Identify the perfect franchise for you! Take our short quiz Take our free franchise quiz!
Identify the perfect franchise for you! Take our short quiz Take our free franchise quiz!
Identify the perfect franchise for you! Take our short quiz Take our free franchise quiz!

The Ups and Downs of Owning a Franchise Business

Starting a business via a franchiser has obvious appeal. When you start a business on your own, there are a lot of unknowns to contend with, whereas a franchiser has a proven system that is already working for people.

That doesn't mean, however, that you will be instantly and forever successful as a franchisee. It's still a business that will require hard work, and you will have to operate under rules set by someone else.

If you are thinking about franchise opportunities, you need to know what to expect. Here are the upsides and the downsides of joining a system.

The Upsides

You might already have a brand in mind. Regardless of what drew you to it, know that the following benefits are most commonly associated with joining a system.

No startup stage

The toughest part of any business is often in the startup stage, where you need to do market research, get a business plan and more. As a franchisee, you'll skip this phase since you're becoming part of a system that already works.

Immediate name recognition

Franchisers carry a name people know and (should) trust. Getting people to recognize a brand can be very tough, but your franchise business will have a name that people are already familiar with.

Training and support

Part of why franchising works is that the system is easy to replicate, and this includes properly training employees and the franchisees. You'll get help bringing your new employees on board and up to speed on how your business works.

Marketing and advertising help

As a franchisee, you may have to invest some resources and time into advertising and marketing, but your franchiser will promote your business using campaigns at a national level, including online and on TV. You should also receive help from the franchiser on how to do effective campaigns of your own for your location.

Purchasing power

One clear advantage larger businesses have over smaller ones is their increased buying power. A franchiser can buy big amounts of equipment and inventory for franchisees, so you'll pay less than you would on your own.

Better access to financing

The biggest barrier to any business is entry cost. The price tag of franchise opportunities varies widely, from thousands to over a million dollars. However, as a franchisee, you'll have the information and data you need to have the best chance of getting financing.

The Downsides

There is no such thing as a perfect business model, and becoming a franchisee will have it own set of drawbacks. Know what you have to contend with before you make your final decision.

Rules and regulations

You're necessarily your own boss as a franchisee. You will have some autonomy, but you will have to follow the operations, regulations, rules and directives of the franchiser.

Higher startup costs

Becoming a franchisee can be expensive, and it can be more than you would pay if you started your own business. Just the initial fee can make a dent in your finances, if it isn't out of reach to begin with. Even with financing, the cost of this can be an issue.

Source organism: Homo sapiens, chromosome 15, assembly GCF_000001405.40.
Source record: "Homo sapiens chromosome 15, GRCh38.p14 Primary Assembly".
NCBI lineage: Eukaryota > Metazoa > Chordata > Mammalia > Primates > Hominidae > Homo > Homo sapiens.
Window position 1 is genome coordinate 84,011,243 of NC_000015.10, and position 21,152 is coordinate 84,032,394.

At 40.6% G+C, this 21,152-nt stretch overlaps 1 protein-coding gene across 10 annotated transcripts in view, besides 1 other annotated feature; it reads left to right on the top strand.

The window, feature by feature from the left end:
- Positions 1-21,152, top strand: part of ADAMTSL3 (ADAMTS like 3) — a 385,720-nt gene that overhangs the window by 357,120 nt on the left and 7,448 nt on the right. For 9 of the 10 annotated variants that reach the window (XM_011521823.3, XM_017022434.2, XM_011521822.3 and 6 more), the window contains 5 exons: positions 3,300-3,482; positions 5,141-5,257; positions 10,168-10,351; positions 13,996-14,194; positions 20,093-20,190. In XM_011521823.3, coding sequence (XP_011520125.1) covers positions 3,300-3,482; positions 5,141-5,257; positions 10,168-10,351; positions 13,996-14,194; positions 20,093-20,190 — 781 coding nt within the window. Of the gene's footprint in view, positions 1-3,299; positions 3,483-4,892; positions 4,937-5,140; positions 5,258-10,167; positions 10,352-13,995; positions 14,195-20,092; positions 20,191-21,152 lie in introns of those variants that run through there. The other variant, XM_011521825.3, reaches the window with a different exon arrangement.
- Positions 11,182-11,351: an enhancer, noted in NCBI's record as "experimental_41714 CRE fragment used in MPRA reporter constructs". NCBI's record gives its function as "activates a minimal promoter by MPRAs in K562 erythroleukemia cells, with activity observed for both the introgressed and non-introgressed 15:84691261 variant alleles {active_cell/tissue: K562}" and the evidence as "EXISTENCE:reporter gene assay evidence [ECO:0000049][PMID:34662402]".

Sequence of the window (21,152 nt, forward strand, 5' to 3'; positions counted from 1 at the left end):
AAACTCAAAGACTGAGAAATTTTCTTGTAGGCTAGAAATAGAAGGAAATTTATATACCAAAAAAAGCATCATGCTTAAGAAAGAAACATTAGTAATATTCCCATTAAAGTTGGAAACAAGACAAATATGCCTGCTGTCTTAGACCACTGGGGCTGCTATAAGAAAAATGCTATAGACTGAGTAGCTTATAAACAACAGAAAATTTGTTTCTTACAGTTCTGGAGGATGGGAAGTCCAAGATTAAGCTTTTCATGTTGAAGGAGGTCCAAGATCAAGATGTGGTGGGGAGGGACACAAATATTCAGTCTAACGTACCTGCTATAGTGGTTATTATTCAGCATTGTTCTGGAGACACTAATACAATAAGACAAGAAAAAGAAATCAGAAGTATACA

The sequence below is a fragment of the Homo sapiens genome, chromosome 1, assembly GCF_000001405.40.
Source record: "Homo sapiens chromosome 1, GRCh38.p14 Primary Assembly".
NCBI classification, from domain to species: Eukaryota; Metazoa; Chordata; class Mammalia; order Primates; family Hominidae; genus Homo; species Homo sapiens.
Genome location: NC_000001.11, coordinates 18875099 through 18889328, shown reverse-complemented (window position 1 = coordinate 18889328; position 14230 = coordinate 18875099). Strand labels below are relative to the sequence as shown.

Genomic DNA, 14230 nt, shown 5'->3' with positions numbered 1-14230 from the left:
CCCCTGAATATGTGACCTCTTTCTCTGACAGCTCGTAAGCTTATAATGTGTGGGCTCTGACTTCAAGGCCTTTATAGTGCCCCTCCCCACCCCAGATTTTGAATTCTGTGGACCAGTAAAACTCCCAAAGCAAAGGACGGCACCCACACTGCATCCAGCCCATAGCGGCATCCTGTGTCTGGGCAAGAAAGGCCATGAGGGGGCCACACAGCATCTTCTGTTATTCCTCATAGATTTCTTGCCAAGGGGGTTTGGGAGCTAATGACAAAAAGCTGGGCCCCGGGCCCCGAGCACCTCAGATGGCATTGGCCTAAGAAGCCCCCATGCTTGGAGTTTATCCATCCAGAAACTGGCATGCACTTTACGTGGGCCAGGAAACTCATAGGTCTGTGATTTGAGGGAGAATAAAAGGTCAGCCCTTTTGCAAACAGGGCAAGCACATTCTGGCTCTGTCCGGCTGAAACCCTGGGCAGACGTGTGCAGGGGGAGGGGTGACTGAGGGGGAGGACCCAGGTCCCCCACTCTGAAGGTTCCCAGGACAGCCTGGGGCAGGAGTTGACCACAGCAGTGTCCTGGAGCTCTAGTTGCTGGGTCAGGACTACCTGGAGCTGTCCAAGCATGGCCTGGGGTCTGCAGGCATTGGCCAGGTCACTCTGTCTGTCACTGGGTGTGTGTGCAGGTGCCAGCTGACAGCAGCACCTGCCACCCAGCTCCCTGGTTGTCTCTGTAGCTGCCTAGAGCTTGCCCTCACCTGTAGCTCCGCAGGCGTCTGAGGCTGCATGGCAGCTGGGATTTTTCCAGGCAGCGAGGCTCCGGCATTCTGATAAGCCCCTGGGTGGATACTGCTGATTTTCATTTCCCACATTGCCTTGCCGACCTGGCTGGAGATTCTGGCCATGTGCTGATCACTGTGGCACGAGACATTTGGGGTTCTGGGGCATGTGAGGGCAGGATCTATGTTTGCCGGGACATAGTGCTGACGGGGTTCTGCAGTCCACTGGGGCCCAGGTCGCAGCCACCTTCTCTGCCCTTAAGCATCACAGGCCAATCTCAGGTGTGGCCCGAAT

Perpetual royalty payments

On top of the costs of entering this space, you'll also have to regularly pay your franchiser in exchange for the use of their system and name. Some franchisers require their franchisees to contribute to advertising and marketing expenses as well.

Lack of reputation control

No matter how great your location is, it's still tied to the brand as a whole, so issues that affect your brand impact your location, too. A major brand scandal, for example, can negatively impact your business even if your location has nothing to do with it.

Contractual agreements

When you decide to buy into a system, you will sign a contract that lists all that you can and can't do as a franchisee. Break one of these rules or requirements, and you could even lose your business. Should you decide to exit, you can find the process harder than you would have because of that contract.

The decision to join a franchiser comes with many of the same concerns and considerations as opening an independent business would. However, knowing the specifics of what makes this a good or bad decision will help you arrive at the best conclusion.

Rob Lancit Vice President-Internet Brands, MFV Expositions
Experiment With Your Franchise Show Marketing Strategy In 2016

As the start of 2016 prompts many franchisors to re-evaluate the allocation of resources, a combination of innovative thinking and targeted planning can help them optimize the ROI of these tried-and-true lead generation opportunities.

Effective Public Relations for Emerging Brands

If you’ve neglected your PR marketing strategy in lieu of other marketing campaigns. There are affordable ways to create a quality and effective public relations campaign to build awareness about your franchise brand.

Designing & Developing Your Franchise Offering, Part Two

In MSA’s five-part series on the Threshold Analysis, we discuss how to evaluate whether your business is ready to franchise.